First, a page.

Presumed Democratic presidential nominee Joe Biden released his “Plan for Black America” on May 4, which discussed some of the drivers of racial inequality and how he proposes to fix them. The plan rightly identifies the criminal justice and prison systems, and drug enforcement, as disproportionately targeting Black Americans. But its proposed solutions either don’t go far enough or are likely to create their own harms.
Biden “will end, once and for all, the federal crack and powder cocaine disparity, decriminalize the use of cannabis and automatically expunge all prior cannabis use convictions, and end all incarceration for drug use alone and instead divert individuals to drug courts and treatment,” the plan reads.
The federal crack disparity refers to a law that Biden himself sponsored and partially wrote: the Anti-Drug Abuse Act of 1986. If someone was caught with 5 grams of crack cocaine, they would be charged and sentenced as if it were 500 grams of powder cocaine. Legislation signed by Presidents Obama and Trump repealed or reformed certain aspects of the law, but today the law still treats each gram of crack as if it were 18 grams of powder.
Biden supports decriminalizing cannabis and expunging prior convictions for use, despite his recent espousal of the dubunked “gateway theory.” Filter has reported on the massive and, in some places, worsening harms caused to Black and Brown Americans by marijuana enforcement, as documented by the ACLU. But the ACLU report was unequivocal: While marijuana decriminalization is a step forward, legalization is still the best solution for reducing racial disparities in enforcement. Biden refuses to support federal legalization.
So under Biden’s plan, what would happen to people who are arrested for crack, powder cocaine, marijuana, or any other drugs? He says he wouldn’t send anyone to prison for use alone. (Presumably, therefore, he would still want to lock up people who sell drugs.) But his alternative, “[diverting] individuals to drug courts and treatment,” can be very harmful in its own way.
How a President Biden would implement this isn’t exactly clear. His campaign’s opioid crisis plan does say that he would expand substance use treatment access by enhancing the Affordable Care Act, expanding Medicaid, and investing federal funds in local treatment programs.
But setting aside important questions around the efficacy of mainstream, abstinence-based treatment in the US, there is a huge ethical difference between voluntary treatment and forced (or coerced) treatment.
As things stand, Healthline reports that 37 states and the District of Columbia allow law enforcement, families or medical providers to petition to have someone ordered into treatment. Under some laws, people can be involuntarily confined even without a judge’s order if they are deemed a threat to themselves or others. These short-term civil commitments may last 24 hours to 15 days. In some states like Florida and Massachusetts, commitments have more than doubled in the last 20 years.
Some research on involuntary drug treatment has shown it may be ineffective or even more harmful than helpful. A 2016 study in the International Journal of Drug Policy looked at such programs around the world, and found little evidence they are effective while finding potential harms and human rights abuses. A 2017 report by Physicians for Human Rights found that involuntary drug treatment programs in the US are often overly punitive and harm patients. Some of the programs they examined weren’t even run by medical professionals, and deny people evidence-based medications like methadone or buprenorphine.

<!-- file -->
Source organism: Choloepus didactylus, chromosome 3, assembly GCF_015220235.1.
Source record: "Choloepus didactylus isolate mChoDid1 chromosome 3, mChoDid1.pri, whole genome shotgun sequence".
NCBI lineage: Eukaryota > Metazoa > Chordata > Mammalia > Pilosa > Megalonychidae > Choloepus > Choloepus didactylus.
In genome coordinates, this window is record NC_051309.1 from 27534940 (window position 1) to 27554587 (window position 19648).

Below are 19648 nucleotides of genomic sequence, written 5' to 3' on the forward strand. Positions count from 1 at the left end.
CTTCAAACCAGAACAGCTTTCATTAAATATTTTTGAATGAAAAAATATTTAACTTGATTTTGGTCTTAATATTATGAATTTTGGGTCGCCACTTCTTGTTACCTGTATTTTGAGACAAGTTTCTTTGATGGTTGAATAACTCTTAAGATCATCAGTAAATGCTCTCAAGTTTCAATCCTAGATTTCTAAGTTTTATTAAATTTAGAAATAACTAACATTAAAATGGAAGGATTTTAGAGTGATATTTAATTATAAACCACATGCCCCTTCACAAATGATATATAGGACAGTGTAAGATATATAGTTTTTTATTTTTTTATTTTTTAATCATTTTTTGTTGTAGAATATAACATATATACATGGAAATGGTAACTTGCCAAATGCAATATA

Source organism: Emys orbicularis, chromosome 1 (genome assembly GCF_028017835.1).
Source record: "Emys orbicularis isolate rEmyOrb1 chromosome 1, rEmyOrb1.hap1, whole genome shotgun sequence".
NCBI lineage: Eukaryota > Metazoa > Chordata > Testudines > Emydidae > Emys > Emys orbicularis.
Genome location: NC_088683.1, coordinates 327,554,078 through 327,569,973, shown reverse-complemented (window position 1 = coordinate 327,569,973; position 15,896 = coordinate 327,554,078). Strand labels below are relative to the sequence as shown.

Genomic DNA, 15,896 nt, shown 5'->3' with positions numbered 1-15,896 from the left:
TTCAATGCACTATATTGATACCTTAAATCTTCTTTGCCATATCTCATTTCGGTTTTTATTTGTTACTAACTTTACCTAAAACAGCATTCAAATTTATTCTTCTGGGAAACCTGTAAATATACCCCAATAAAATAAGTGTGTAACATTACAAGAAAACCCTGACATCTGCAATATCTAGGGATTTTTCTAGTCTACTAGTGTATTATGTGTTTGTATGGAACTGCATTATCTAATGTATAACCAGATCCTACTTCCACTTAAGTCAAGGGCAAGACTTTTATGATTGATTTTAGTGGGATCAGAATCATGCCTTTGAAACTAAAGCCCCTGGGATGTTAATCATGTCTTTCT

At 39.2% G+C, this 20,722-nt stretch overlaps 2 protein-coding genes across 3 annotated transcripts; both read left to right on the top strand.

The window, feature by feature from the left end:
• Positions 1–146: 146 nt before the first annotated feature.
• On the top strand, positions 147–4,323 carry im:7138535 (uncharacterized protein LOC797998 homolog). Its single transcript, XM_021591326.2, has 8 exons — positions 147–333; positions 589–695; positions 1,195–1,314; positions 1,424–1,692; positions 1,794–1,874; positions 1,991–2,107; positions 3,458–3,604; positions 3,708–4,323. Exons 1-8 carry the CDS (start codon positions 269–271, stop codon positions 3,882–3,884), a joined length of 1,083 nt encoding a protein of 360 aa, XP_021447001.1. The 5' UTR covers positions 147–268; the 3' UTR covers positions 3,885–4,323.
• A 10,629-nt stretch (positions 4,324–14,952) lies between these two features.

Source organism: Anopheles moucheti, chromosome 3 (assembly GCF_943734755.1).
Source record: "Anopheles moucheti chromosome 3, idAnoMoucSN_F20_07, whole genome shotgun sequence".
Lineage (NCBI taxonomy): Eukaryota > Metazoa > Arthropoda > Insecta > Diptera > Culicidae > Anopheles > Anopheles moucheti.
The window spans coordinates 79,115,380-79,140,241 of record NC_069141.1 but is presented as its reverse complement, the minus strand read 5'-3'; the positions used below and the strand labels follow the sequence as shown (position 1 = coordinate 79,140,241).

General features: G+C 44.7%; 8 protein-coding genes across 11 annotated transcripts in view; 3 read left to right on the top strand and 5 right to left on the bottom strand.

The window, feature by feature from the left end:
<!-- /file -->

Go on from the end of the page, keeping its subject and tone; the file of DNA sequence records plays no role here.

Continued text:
Disturbingly, a 2016 report by Massachusetts public health officials found that people who were involuntarily committed to drug treatment were more than twice as likely to die of an opioid-involved overdose as people who went to treatment voluntarily. (In fact, they were nearly twice as likely to die of any cause.)
When it comes to drug courts, Biden’s plan explains that he “will require federal courts to divert [arrested people] to drug courts so they receive appropriate treatment and services. He’ll incentivize states to put the same requirements in place. And, he’ll expand funding for federal, state, and local drug courts and other programs that divert individuals who commit crimes as a result of or in furtherance of substance use disorders to treatment rather than incarceration.”
Drug policy reform advocates have long objected to the coercive, punitive nature of drug courts—as illustrated, for example, by the influential 2011 Drug Policy Alliance* report, Drug Courts Are Not the Answer.
Filter has reported on the mixed outcomes and ethical dilemmas presented by such courts, as well as on researcher and author Dr. Kerwin Kaye’s documentation of some of the problems with this model—in which prosecutors and district attorneys play an outsized role. A defendant who goes to drug court is subject to the whim of a judge without medical qualifications. They also forfeit the ability to enter a plea bargain, meaning they might might ultimately be charged with a more serious crime and serve a longer sentence.
As Kaye describes, the meat and bones of drug courts are not the court but the mandated treatment program where the defendant spends most of their time. This could be a 24/7 inpatient therapeutic community, another residential treatment program, or outpatient treatment. The programs often impose severe restrictions on a defendant’s freedoms and basic rights and dignity.
Though Joe Biden’s drug policy and criminal justice plans are an improvement over existing laws—including laws, we should remember, that he himself helped pass—his plans risk perpetuating the harms of the War on Drugs and mass incarceration through different means.